What Are Bone Spurs?

Bone SpursBone spurs, also called osteophytes, are bony-like growths that form on a normal bone and can cause chronic back pain. Bone spurs form as part of the aging process and also in response to pressure, rubbing, or stress that continues over a long period of time and the body tries to repair itself by building extra bone, resulting in the spur. Bone spurs on the spine can limit joint movement and put pressure on nerves causing chronic back pain, numbness or tingling sensations in the hands and feet. In some cases, endoscopic spine surgery can treat bone spurs.

As we age, the discs that provide cushioning between the bones of the spine may break down and the slippery tissue called cartilage that covers the ends of the bones within joints, breaks down and eventually wears away, this is called osteoarthritis. Bone spurs are usually found on the spine, shoulders, hands, hips, knees or feet. Spurs due to aging are especially common in the joints of the spine and feet.

If a spinal bone spur grows inward, it can cause pain by constricting the spinal canal and pressing on the nerve roots. When a spinal bone spur presses on surrounding nerve structures it becomes a source of mild to severe nerve-related pain, and should be diagnosed and treated by a doctor. Back or neck bone spurs usually form after a fracture of the vertebra. Vertebral fractures can be caused by a traumatic event or injury, although more often they generally result from simple stresses, such as lifting. Because the spine naturally weakens from aging and daily wear and tear, spinal bone spurs are more common in older people than in younger people.

Bone Spur Symptoms

Back and neck bone spurs are actually quite smooth and will often not have any symptoms. It is only when the spur presses on a nearby structure that they will start to cause problems. When symptoms are present they include, chronic back pain, joint pain and loss of motion in the joint. Bone spurs on the spine may press on nerves, causing numbness or tingling sensations in other parts of the body. Over time, this leads to pain and swelling and, in some cases, bone spurs forming along the edges of the joint. Bone spurs on the neck may grow inward making it difficult to swallow or breath, or they may push against veins in the neck restricting blood flow to the brain.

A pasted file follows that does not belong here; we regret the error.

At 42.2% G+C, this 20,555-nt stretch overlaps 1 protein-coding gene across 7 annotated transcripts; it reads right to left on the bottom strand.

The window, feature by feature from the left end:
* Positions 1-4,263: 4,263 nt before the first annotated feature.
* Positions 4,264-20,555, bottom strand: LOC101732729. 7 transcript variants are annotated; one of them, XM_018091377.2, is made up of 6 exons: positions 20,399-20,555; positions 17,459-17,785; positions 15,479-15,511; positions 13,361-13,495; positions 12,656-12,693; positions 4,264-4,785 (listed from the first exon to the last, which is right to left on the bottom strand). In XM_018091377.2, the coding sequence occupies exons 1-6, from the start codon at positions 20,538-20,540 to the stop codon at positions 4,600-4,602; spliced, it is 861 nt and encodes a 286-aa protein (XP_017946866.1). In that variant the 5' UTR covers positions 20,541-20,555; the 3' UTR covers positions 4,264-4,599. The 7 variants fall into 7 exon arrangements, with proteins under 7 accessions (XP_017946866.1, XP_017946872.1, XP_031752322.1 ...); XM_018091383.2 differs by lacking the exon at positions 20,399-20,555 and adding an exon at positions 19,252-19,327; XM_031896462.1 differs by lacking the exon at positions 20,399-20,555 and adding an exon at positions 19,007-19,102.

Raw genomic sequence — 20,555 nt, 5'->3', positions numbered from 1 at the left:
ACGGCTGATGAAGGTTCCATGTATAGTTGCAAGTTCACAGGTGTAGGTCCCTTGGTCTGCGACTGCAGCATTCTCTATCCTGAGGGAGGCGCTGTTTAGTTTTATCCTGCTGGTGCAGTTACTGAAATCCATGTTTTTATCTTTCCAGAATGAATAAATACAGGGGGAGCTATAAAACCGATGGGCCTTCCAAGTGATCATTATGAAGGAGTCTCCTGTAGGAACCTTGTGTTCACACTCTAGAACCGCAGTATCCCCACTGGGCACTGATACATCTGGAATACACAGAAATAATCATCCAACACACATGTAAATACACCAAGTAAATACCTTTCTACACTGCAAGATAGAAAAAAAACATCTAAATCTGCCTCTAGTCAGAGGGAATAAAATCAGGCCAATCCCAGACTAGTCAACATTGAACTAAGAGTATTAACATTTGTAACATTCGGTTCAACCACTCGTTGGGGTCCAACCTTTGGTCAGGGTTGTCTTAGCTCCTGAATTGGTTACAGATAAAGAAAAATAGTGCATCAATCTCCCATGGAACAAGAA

A specific type of bone spur known as facet joint bone spurs, affect the structures that enable motion and therefore can cause bone spur symptoms in conjunction with movement.

How is a Bone Spur Diagnosed?

In most cases, a bone spur is only discovered when an X-ray is done for another condition.

Bone Spur Treatment Options

At the Spine Center of America, we will devise treatment options tailored to your specific condition. We take both non-surgical and surgical approaches to treat your condition, depending on the severity and the treatment plan that is right for you. Since your treatment involves the spine, it is strongly recommended that a board certified spine surgeon performs the procedure. Every physician at our comprehensive spine center is a board certified spinal surgeon.


Traditional, non-surgical back and neck bone spurs treatment is accomplished through a conservative nature. Conservative bone spur treatments are often able to mitigate mild to moderate nerve compression and is usually the first course of treatment.
The most common back and neck bone spurs treatment options that are attempted first are medication, physical therapy, rest, and activity modification. Your doctor and a physical therapist will be able to assist you with this.
We may also recommend epidural steroid injections for pain management depending on the advancement of your condition. Epidural injections can help you feel more comfortable so that you are more likely to successfully progress during physical therapy.
It is also important to take into consideration what condition your spine is in, and what kind of impact your symptoms have on your daily life. In some people, symptoms may be more severe and require more aggressive bone spur treatment.
If after 6 – 8 weeks of conservative treatment fail to relieve your pain, spinal bone spur surgery may be the next proper course of treatment. Loss of coordination in your arms or legs, however, might indicate the need to undergo bone spur surgery sooner. This decision should be an educated one, made with the help of a doctor. For many people, conservative treatment may provide enough relief from their symptoms and will not require bone spur removal surgery.


The main purpose of spinal bone spur surgery is to remove the bone spurs and to repair the damage areas, if necessary. Bone spur removal and any necessary spinal repair can be accomplished with either open spine surgery, or minimally invasive endoscopic spine surgery.
With traditional open spine surgery, the surgeon makes an incision in the skin, to gain access to the bone spur, whereas with minimally invasive endoscopic spine surgery, the surgeon needs only a small incision to gain access to the bone spur. Compared with open spine surgery, minimally invasive endoscopic surgery is associated with high success rates and, a fast recovery, no need for general anesthesia, no hospitalization, and many other advantages. Our board certified spine surgeons perform with the open or endoscopic method depending on the nature and severity of your condition.

If you need more information about this condition, feel free to visit our spine educational videos page or contact us to get your questions answered or schedule an appointment.